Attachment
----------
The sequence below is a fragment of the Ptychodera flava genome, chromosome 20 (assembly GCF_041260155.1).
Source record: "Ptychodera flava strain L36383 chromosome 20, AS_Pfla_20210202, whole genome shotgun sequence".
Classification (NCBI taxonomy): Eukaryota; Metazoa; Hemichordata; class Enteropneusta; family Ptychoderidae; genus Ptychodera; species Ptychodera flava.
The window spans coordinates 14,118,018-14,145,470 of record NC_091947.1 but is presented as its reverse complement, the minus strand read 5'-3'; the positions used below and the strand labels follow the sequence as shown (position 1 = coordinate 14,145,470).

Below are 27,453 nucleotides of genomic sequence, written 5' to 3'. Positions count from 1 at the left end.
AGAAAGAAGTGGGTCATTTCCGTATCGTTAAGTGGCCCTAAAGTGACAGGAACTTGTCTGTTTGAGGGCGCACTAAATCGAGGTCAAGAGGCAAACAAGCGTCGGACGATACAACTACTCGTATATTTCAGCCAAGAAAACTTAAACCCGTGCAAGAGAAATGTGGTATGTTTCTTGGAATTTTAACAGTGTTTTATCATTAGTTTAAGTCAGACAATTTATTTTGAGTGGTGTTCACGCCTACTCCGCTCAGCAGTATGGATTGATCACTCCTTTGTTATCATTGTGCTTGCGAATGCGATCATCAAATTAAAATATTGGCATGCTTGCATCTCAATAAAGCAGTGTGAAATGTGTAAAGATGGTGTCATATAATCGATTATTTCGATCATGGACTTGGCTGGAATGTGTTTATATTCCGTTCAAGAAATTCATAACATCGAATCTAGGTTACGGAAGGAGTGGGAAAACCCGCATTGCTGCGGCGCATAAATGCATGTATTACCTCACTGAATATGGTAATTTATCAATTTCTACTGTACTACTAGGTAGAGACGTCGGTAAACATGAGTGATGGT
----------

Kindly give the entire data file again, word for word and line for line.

The sequence below is a fragment of the Ptychodera flava genome, chromosome 20 (assembly GCF_041260155.1).
Source record: "Ptychodera flava strain L36383 chromosome 20, AS_Pfla_20210202, whole genome shotgun sequence".
Classification (NCBI taxonomy): Eukaryota; Metazoa; Hemichordata; class Enteropneusta; family Ptychoderidae; genus Ptychodera; species Ptychodera flava.
The window spans coordinates 14,118,018-14,145,470 of record NC_091947.1 but is presented as its reverse complement, the minus strand read 5'-3'; the positions used below and the strand labels follow the sequence as shown (position 1 = coordinate 14,145,470).

Below are 27,453 nucleotides of genomic sequence, written 5' to 3'. Positions count from 1 at the left end.
AGAAAGAAGTGGGTCATTTCCGTATCGTTAAGTGGCCCTAAAGTGACAGGAACTTGTCTGTTTGAGGGCGCACTAAATCGAGGTCAAGAGGCAAACAAGCGTCGGACGATACAACTACTCGTATATTTCAGCCAAGAAAACTTAAACCCGTGCAAGAGAAATGTGGTATGTTTCTTGGAATTTTAACAGTGTTTTATCATTAGTTTAAGTCAGACAATTTATTTTGAGTGGTGTTCACGCCTACTCCGCTCAGCAGTATGGATTGATCACTCCTTTGTTATCATTGTGCTTGCGAATGCGATCATCAAATTAAAATATTGGCATGCTTGCATCTCAATAAAGCAGTGTGAAATGTGTAAAGATGGTGTCATATAATCGATTATTTCGATCATGGACTTGGCTGGAATGTGTTTATATTCCGTTCAAGAAATTCATAACATCGAATCTAGGTTACGGAAGGAGTGGGAAAACCCGCATTGCTGCGGCGCATAAATGCATGTATTACCTCACTGAATATGGTAATTTATCAATTTCTACTGTACTACTAGGTAGAGACGTCGGTAAACATGAGTGATGGT